Scientists have come up with an eye-watering new treatment to shrink enlarged prostates – by using injections of STEAM.
Researchers at Imperial College London said the treatment ‘could improve the lives of thousands of men’ by significantly shrinking the uncomfortable ailment.
The treatment can shrink prostates by 36 per cent – and has ‘fewer side effects’ than current methods.
A benign enlarged prostate is common in men over 40, causing pressure on the bladder and the urethra – the tube which allows urine to pass through.
It can lead to frequent trips to the loo and difficulty in emptying the bladder.
In some cases, symptoms are mild and lifestyle changes such as cutting down on tea and coffee are needed.
However, in a third of cases it can cause bladder irritation, which can ‘affect a man’s quality of life’
At that point surgery is usually required – but men could soon opt for a steamy alternative.
Currently, men with severe enlargement of the prostate are treated by a surgical procedure called transurethral resection of the prostate (TURP).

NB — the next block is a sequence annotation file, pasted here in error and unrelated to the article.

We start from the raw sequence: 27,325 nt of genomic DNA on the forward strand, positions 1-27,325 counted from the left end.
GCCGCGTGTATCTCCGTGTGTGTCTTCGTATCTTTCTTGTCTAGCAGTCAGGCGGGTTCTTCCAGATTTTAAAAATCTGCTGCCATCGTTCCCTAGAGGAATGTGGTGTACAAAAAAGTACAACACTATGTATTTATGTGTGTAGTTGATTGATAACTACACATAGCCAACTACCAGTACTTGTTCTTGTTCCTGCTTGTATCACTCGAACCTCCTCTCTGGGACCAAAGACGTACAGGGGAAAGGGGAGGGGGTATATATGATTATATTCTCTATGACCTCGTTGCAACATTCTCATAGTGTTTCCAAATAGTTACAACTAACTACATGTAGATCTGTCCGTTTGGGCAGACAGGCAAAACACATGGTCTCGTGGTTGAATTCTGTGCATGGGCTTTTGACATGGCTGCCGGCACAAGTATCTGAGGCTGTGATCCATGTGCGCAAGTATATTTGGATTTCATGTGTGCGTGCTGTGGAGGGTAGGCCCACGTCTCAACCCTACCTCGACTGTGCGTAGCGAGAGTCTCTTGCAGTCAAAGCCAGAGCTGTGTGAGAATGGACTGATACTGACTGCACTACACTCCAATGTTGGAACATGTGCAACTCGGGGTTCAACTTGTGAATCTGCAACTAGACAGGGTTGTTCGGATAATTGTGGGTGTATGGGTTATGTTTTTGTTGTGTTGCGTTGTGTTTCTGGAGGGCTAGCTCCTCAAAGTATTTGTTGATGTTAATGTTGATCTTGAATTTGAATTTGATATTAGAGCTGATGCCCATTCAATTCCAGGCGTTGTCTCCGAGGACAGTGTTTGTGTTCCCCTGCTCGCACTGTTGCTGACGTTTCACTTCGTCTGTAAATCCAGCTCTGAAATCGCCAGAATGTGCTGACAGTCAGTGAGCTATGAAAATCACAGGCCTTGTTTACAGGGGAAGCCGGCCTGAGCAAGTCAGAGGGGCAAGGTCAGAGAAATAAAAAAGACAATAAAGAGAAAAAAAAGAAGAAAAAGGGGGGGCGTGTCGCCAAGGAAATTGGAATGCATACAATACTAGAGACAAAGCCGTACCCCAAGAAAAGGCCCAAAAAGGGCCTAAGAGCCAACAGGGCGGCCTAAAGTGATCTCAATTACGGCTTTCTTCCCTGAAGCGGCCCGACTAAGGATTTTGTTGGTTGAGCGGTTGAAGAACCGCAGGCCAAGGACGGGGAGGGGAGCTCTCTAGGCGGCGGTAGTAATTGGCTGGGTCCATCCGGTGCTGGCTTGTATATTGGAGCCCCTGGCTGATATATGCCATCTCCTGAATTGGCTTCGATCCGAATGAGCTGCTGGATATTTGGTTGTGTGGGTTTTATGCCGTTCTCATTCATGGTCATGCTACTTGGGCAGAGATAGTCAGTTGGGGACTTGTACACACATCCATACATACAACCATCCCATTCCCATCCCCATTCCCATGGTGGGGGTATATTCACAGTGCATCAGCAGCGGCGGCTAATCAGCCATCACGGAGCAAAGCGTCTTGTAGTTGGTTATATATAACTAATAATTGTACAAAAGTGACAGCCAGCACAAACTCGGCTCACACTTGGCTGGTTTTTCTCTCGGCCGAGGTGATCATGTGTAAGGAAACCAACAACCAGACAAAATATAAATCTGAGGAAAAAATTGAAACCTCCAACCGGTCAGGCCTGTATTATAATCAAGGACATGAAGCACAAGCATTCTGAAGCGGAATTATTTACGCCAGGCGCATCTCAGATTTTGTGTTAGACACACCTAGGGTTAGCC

The operation involves the surgeon passing a thin tube shaped metal instrument into the urethra through the penis.
This is then heated and used to cut away the section of the prostate causing symptoms.
However, the operation can take over an hour and includes two – three days of hospital stays.
It can also cause complications such as incontinence and impotence.
But a consultant urological surgeon decided on a new form of treatment – by injecting patients at Charing Cross Hospital with steam.
The new procedure, Rezum Water Vapour, injects small amounts of steam into the prostate.
Next, the steaming process permeates throughout the tissue which then allows the gland to shrink as it repairs itself, relieving symptoms.
Unlike current methods, the procedure takes 10-15 minutes under sedation or local anaesthetic with patients able to go home the same day.
A large randomised study in the United States prove it is effective at relieving symptoms and carries little risk of side effects.
Professor Hashim Ahmed, of Imperial College Healthcare NHS Trust, said he hoped the treatment will be used widely across the UK.
He said: “I wanted to focus on new treatment that removes some of the harms we as physicians can cause with treatment.
“Men don’t always seek help when we need to – we have a number of things that happen and the prostate is one of those.
“It can affect quality of life in the long term if unchecked.”
By Daniel Hammond